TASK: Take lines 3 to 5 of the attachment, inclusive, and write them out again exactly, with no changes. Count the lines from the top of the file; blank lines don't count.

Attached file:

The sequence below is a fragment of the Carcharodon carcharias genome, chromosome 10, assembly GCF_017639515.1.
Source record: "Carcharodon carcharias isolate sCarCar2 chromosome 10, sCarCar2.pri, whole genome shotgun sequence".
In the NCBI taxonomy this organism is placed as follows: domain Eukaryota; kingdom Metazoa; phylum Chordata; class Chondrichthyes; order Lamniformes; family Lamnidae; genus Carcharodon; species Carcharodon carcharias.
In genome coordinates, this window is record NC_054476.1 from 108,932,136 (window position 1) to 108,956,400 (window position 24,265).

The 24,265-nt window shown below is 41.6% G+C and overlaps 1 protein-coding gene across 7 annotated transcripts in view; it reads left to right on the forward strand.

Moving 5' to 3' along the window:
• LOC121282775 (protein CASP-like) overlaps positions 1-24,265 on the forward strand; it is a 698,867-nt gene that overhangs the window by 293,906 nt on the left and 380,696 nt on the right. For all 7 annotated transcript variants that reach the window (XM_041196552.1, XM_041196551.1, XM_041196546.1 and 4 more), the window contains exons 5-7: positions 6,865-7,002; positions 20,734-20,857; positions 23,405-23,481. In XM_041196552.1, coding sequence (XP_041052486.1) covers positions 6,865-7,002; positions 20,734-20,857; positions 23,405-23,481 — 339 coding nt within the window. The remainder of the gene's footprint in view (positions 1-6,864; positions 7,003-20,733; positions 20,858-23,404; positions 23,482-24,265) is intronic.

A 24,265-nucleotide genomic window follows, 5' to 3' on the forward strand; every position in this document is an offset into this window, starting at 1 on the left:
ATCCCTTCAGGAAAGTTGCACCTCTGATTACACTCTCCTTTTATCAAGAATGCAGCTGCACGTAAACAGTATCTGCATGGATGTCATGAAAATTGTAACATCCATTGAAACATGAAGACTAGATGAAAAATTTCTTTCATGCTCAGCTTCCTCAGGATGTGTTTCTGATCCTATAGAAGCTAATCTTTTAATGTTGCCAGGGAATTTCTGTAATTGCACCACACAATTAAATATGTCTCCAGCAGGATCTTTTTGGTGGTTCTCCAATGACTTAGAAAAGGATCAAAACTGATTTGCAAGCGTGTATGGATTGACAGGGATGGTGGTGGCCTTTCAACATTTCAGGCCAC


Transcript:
In the NCBI taxonomy this organism is placed as follows: domain Eukaryota; kingdom Metazoa; phylum Chordata; class Chondrichthyes; order Lamniformes; family Lamnidae; genus Carcharodon; species Carcharodon carcharias.
In genome coordinates, this window is record NC_054476.1 from 108,932,136 (window position 1) to 108,956,400 (window position 24,265).

The 24,265-nt window shown below is 41.6% G+C and overlaps 1 protein-coding gene across 7 annotated transcripts in view; it reads left to right on the forward strand.